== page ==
“We're showing our dependence on Sebastian again, and how good of a player he is,” said the coach when asked about Lletget’s selection as the Gold Cup roster was announced on July 1.
The US player pool is in the midst of an ongoing renaissance across the Atlantic, as Christian Pulisic (Chelsea) and Weston McKennie (Juventus) headline the waves of talent carving out significant roles at some of the world’s biggest clubs. For some, that might make Lletget’s status as a foundational piece at the LA Galaxy look pedestrian by comparison. But he, too, was once one of those teen phenoms.
“I've also been to Europe, it's not like this foreign place to me. I know what it's like,” he said, “and so that's why I never understood the narrative that goes around.”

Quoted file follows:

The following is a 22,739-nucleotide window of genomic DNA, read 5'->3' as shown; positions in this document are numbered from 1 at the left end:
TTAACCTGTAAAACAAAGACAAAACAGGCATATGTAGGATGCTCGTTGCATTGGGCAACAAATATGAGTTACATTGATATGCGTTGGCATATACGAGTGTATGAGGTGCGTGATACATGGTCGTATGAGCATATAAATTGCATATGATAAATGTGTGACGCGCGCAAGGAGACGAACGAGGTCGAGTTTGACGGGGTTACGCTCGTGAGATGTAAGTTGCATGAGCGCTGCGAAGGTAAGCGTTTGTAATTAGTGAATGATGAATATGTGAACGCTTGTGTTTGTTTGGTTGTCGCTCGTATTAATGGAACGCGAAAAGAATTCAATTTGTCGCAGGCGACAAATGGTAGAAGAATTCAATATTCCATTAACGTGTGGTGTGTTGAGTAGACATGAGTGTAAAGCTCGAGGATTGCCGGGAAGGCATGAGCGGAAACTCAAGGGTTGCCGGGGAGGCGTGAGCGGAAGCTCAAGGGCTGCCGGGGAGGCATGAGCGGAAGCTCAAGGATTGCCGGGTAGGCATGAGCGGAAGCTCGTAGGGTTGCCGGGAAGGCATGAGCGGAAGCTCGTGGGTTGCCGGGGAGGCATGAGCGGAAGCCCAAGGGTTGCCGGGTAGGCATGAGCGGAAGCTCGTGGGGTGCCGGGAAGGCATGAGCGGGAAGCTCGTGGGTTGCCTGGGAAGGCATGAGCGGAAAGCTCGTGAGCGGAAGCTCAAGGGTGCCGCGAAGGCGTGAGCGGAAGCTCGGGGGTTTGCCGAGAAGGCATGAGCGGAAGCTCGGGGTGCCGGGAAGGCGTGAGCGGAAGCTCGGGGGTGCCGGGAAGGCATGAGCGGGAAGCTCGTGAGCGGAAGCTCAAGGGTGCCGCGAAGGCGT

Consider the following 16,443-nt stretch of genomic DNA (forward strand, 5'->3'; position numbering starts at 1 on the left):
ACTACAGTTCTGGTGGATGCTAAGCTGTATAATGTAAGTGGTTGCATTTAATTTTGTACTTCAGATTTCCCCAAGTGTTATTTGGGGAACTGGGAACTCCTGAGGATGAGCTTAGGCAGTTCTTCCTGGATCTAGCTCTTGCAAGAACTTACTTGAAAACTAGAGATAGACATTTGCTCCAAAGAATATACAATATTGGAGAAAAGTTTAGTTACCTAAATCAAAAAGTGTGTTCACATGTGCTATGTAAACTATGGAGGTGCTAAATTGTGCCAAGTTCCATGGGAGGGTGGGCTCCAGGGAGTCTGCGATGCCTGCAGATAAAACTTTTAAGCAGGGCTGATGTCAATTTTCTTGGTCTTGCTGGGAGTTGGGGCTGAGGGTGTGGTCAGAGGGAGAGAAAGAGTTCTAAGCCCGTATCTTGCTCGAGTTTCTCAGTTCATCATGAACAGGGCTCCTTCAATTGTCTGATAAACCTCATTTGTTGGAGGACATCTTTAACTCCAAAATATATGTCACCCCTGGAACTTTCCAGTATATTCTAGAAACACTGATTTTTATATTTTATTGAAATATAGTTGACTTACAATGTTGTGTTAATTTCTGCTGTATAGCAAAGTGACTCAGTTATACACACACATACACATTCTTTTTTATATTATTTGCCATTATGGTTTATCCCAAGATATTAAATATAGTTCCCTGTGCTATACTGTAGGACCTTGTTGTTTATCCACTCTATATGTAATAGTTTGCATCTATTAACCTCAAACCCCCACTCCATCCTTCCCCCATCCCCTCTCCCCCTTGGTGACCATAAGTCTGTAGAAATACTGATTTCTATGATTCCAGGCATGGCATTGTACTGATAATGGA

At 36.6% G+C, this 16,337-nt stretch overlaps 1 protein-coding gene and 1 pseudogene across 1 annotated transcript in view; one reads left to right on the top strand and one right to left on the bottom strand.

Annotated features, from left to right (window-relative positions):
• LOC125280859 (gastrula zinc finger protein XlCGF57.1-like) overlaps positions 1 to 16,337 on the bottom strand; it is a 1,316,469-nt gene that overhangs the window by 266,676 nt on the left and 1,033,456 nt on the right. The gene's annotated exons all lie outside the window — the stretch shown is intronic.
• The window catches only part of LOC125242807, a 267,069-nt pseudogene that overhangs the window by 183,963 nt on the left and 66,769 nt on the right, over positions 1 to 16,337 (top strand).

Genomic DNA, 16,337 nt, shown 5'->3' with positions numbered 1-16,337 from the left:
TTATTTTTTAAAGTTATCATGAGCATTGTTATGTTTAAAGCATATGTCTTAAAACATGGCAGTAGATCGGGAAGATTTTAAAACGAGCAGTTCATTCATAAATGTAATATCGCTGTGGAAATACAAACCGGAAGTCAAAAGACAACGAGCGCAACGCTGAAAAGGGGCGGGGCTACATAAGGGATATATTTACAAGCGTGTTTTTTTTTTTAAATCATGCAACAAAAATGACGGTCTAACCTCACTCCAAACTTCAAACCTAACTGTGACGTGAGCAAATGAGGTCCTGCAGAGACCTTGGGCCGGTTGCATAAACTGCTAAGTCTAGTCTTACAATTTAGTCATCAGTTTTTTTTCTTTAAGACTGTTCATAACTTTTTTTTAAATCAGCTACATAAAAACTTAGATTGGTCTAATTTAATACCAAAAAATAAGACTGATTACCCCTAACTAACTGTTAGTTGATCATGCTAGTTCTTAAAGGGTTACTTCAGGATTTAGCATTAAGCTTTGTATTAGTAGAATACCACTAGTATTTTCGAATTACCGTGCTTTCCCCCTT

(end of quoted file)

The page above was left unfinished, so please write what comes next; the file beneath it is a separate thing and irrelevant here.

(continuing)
A product of Bay Area club Sporting Santa Clara, Lletget was a US youth national team starlet spotted and recruited to London by English club West Ham United. Upon turning 18, he signed his first professional contract with the Hammers in 2010 and seemed to be on course for a place in the first team before a series of setbacks curtailed his progress.
Lletget suffered injuries, missed weeks due to a case of mononucleosis. Perhaps most costly was the arrival of Sam Allardyce at West Ham after the club got relegated from the Premier League in 2011. A famous advocate of direct, physical play, “Big Sam” had little time for the American attacking midfielder on the fringes of the squad he inherited.
“You always have to find somebody that believes in you, doesn't matter how good you are. It doesn't matter how good I was – or maybe in his eyes. We just didn't see eye to eye,” recalled Lletget of his time under Allardyce. “That definitely taught me a valuable lesson about the business of football. It's not always going to be nice and everybody's going to think you're a good player. You're not going to fit in everybody's plans.”